• Value yourself, people, and your relationships. Don’t sacrifice your health, family, and friendships for false success.
  • Be confident in yourself, and all that you bring to the table. However, practice humility and modesty in your interactions with those around you.
  • Strive for excellence in all your endeavors, and take pride in what you do. Keep learning and growing too.
  • Remember, the road won’t always be straight. There will be many detours and bumps. Embrace the challenges, value the experiences, and cherish the lessons. Because for with every tear shed, or painful moment, you are building muscles that will make you stronger, more resilient, and better able to help others.
  • Find that happy balance in love and life – love God, love yourself, and love others.

Images Courtesy of Google.

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2 thoughts on “Success & Misperceptions of Success”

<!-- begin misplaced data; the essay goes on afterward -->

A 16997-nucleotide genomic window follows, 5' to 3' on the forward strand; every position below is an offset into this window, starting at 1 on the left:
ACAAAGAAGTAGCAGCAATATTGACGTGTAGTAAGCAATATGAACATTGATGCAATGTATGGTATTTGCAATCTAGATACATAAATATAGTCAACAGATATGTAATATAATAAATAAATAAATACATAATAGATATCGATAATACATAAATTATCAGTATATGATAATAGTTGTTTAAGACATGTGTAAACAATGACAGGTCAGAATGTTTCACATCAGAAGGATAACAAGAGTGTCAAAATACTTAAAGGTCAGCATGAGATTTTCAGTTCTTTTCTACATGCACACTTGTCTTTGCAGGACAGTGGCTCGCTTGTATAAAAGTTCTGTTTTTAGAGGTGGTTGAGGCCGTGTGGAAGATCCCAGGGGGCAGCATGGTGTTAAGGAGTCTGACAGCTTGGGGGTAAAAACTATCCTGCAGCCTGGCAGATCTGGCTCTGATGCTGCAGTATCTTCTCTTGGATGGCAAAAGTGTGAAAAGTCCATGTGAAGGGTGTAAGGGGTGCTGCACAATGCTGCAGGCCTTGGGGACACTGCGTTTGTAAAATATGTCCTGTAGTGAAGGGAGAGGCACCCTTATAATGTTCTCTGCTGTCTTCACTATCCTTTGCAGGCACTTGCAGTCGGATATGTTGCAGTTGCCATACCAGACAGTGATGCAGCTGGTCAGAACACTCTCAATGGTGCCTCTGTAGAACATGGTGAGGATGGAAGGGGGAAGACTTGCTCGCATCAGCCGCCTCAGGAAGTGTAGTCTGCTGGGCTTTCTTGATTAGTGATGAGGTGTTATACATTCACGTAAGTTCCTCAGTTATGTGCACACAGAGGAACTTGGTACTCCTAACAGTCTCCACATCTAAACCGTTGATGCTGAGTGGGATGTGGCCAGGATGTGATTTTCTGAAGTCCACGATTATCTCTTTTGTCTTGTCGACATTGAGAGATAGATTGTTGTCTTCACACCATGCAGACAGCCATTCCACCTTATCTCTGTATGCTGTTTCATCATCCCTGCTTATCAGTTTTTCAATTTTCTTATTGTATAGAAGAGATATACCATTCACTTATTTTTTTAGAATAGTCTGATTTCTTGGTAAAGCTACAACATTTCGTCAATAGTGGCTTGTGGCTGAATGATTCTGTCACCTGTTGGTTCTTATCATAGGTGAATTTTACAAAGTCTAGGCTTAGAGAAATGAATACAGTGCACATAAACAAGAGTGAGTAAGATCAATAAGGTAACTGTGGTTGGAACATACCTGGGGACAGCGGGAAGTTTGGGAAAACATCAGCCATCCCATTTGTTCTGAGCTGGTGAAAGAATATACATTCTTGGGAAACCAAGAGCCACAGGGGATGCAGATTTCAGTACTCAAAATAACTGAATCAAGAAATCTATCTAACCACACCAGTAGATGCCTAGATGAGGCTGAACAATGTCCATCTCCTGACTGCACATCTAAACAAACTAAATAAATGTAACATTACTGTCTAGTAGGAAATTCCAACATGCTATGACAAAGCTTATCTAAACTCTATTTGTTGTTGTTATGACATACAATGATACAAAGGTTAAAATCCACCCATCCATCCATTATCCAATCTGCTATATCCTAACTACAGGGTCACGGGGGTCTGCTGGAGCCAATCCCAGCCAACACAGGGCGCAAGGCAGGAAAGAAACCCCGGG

1. I guess that is why Maslow puts Self-Actualisation at the very top of his pyramidical hierarchy. It must be noted though, that self actualisation can only be truly achieved when one is not bombarded by the yearning for the physiological. Niyi Osundare’s “Not my Business” encapsulates man’s penchant for protecting the yam firmly lodged in his own mouth at the expense of empathising with his neighour’s suffering. Essentially, man’s success is always going to be measured against his neighbour’s perceived happiness. So, maybe we need to take a step back from viewing others’ glow with UV lenses so we aren’t blinded into thinking our perpetuity of peace lies outside our two ears.